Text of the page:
So I feel you on not wanting to "Get Right With God" or whatever just because you're sick. You'll be spending all the time you could spend on joining a religion with your friends and family instead, and I think that's a better use of time in general, even if you're not sick.
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barbarienne
User: barbarienne
Date: 2010-08-13 17:40 (UTC)
Subject: (no subject)
Pascal's Wager ("God will still send you to Hell if you don't believe in him, so you should believe just in case") is so easily refuted I remain surprised that people continue to use it.

My response to that one has become, "But Zeus and Athena and Horus and Shiva will still be angry. I don't have time to placate them all."
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barbarienne
User: barbarienne
Date: 2010-08-13 17:31 (UTC)
Subject: (no subject)
I think at this point you no longer qualify as a hobbyist cancer patient but have achieved full professional status. No cancer Olympics for you!

(beg pardon; dark levity is my family's way of dealing with stuff, and you strike me as being somewhat in that vein)
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Jay Lake
User: jaylake
Date: 2010-08-13 17:38 (UTC)
Subject: (no subject)
Hmm, do you suppose someone makes "Professional Cancer Patient" gear? :p
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sheelangig
User: sheelangig
Date: 2010-08-13 21:51 (UTC)
Subject: (no subject)

If they don't, there's always Cafe Press and that ilk.

I got Pam a baseball cap that said in huge letter, "Brain Tumor". It scared the crap out of most folks who looked at it and they wouldn't talk to her. She laughed and laughed and laughed at the folks who just sort of backed away from her and her hat.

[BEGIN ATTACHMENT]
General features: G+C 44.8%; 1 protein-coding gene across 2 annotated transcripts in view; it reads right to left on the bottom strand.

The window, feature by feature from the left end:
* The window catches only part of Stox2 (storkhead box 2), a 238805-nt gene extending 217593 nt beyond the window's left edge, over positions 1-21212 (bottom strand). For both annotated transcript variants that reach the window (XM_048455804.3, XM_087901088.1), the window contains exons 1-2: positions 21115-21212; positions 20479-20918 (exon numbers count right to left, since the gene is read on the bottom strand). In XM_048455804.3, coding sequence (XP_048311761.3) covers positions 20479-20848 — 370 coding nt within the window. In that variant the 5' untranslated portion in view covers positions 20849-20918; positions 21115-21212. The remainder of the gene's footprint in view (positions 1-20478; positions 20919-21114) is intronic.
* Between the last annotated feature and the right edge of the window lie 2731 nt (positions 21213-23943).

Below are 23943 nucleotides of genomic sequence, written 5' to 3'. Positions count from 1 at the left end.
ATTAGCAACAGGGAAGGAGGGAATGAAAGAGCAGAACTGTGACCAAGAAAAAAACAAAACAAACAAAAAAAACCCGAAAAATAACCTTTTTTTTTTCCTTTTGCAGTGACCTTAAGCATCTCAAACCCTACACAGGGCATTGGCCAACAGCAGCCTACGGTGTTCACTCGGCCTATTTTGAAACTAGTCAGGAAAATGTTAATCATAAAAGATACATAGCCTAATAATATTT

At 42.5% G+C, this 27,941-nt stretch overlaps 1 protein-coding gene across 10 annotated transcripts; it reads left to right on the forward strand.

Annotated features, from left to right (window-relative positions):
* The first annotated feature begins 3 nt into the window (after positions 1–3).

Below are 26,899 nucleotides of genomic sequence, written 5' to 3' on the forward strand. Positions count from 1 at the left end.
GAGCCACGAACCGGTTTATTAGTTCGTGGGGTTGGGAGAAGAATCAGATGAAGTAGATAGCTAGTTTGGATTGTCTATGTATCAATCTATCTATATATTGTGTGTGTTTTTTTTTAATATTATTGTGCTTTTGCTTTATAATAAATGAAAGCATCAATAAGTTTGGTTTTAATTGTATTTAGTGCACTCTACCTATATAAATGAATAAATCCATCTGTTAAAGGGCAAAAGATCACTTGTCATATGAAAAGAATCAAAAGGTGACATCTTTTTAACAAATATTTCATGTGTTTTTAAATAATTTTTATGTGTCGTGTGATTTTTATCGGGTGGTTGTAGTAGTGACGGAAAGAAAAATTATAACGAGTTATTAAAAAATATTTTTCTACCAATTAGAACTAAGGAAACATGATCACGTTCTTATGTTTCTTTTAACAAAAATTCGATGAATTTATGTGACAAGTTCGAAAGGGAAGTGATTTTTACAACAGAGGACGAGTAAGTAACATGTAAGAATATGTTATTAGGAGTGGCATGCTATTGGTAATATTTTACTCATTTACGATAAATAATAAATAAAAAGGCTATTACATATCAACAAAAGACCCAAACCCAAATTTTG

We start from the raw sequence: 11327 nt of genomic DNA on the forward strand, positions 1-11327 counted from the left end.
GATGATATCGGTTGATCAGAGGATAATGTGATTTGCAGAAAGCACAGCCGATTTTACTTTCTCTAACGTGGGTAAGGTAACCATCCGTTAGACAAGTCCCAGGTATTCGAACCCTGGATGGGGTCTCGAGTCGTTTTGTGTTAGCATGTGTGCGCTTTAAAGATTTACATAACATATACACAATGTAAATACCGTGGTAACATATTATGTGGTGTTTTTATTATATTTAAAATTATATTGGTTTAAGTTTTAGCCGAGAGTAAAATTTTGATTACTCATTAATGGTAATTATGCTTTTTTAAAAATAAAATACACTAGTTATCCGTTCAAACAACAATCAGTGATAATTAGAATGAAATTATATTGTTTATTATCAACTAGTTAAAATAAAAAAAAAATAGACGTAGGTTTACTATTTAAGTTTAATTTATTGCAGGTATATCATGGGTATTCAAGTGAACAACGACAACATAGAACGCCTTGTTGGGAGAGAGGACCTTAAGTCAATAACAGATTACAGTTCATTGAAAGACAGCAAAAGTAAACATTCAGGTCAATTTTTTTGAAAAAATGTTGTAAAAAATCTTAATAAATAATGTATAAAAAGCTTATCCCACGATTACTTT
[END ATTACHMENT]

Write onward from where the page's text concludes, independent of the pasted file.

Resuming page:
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User: deborahjross
Date: 2010-08-13 21:27 (UTC)
Subject: (no subject)
Lots of thoughtful discussion here.

Second opinions can be helpful even when they contribute no new information or plan of action. This is scary stuff. What do your docs think about consulting a cancer specialty center?

In my version of Judaism, what one believes is of no consequence compared to what one does. Be kind. Fight injustice. Take care of those less fortunate. Share joy. Act with integrity.

Our deeds, not our thoughts, bring grace to the world.
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sheelangig
User: sheelangig
Date: 2010-08-13 21:53 (UTC)
Subject: (no subject)

I find that I'm relieved to find that you don't mind that I pray for you. You have probably said that before, but I missed it or lost it somewhere. So I've been keeping it on the down low.

Just so you know. Every. Damn. Day.



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Jay Lake
User: jaylake
Date: 2010-08-13 21:58 (UTC)
Subject: (no subject)
'tis all good. :)